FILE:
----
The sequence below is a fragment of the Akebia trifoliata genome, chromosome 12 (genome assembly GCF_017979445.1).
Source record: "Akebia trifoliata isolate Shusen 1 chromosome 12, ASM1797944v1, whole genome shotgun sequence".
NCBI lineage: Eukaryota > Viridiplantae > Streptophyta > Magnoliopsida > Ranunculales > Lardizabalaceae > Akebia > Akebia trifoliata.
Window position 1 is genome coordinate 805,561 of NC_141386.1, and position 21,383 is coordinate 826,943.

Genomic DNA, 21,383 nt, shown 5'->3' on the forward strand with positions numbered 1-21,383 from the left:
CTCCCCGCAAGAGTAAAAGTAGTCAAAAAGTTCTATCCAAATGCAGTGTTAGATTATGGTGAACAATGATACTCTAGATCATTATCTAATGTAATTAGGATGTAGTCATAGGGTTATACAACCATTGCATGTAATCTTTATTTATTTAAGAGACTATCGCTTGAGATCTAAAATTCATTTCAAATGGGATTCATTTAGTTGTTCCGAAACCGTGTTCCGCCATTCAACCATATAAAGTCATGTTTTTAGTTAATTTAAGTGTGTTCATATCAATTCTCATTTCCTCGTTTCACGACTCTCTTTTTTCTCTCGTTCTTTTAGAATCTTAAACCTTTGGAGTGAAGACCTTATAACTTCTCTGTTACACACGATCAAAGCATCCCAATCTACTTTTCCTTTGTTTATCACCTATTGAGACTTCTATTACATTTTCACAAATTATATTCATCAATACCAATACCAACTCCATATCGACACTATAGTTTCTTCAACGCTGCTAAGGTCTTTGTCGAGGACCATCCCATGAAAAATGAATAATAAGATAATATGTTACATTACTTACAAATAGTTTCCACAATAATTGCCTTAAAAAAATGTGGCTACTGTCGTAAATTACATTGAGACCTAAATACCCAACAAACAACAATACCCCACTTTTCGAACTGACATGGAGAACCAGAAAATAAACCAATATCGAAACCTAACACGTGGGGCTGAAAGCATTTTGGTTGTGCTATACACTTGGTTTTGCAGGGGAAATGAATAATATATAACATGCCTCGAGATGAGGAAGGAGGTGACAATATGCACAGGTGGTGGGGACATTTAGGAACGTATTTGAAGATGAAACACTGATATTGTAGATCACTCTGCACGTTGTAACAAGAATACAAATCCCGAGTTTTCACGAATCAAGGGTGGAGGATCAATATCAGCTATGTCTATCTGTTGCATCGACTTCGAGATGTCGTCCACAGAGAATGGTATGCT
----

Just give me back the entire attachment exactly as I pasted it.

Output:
The sequence below is a fragment of the Akebia trifoliata genome, chromosome 12 (genome assembly GCF_017979445.1).
Source record: "Akebia trifoliata isolate Shusen 1 chromosome 12, ASM1797944v1, whole genome shotgun sequence".
NCBI lineage: Eukaryota > Viridiplantae > Streptophyta > Magnoliopsida > Ranunculales > Lardizabalaceae > Akebia > Akebia trifoliata.
Window position 1 is genome coordinate 805,561 of NC_141386.1, and position 21,383 is coordinate 826,943.

Genomic DNA, 21,383 nt, shown 5'->3' on the forward strand with positions numbered 1-21,383 from the left:
CTCCCCGCAAGAGTAAAAGTAGTCAAAAAGTTCTATCCAAATGCAGTGTTAGATTATGGTGAACAATGATACTCTAGATCATTATCTAATGTAATTAGGATGTAGTCATAGGGTTATACAACCATTGCATGTAATCTTTATTTATTTAAGAGACTATCGCTTGAGATCTAAAATTCATTTCAAATGGGATTCATTTAGTTGTTCCGAAACCGTGTTCCGCCATTCAACCATATAAAGTCATGTTTTTAGTTAATTTAAGTGTGTTCATATCAATTCTCATTTCCTCGTTTCACGACTCTCTTTTTTCTCTCGTTCTTTTAGAATCTTAAACCTTTGGAGTGAAGACCTTATAACTTCTCTGTTACACACGATCAAAGCATCCCAATCTACTTTTCCTTTGTTTATCACCTATTGAGACTTCTATTACATTTTCACAAATTATATTCATCAATACCAATACCAACTCCATATCGACACTATAGTTTCTTCAACGCTGCTAAGGTCTTTGTCGAGGACCATCCCATGAAAAATGAATAATAAGATAATATGTTACATTACTTACAAATAGTTTCCACAATAATTGCCTTAAAAAAATGTGGCTACTGTCGTAAATTACATTGAGACCTAAATACCCAACAAACAACAATACCCCACTTTTCGAACTGACATGGAGAACCAGAAAATAAACCAATATCGAAACCTAACACGTGGGGCTGAAAGCATTTTGGTTGTGCTATACACTTGGTTTTGCAGGGGAAATGAATAATATATAACATGCCTCGAGATGAGGAAGGAGGTGACAATATGCACAGGTGGTGGGGACATTTAGGAACGTATTTGAAGATGAAACACTGATATTGTAGATCACTCTGCACGTTGTAACAAGAATACAAATCCCGAGTTTTCACGAATCAAGGGTGGAGGATCAATATCAGCTATGTCTATCTGTTGCATCGACTTCGAGATGTCGTCCACAGAGAATGGTATGCT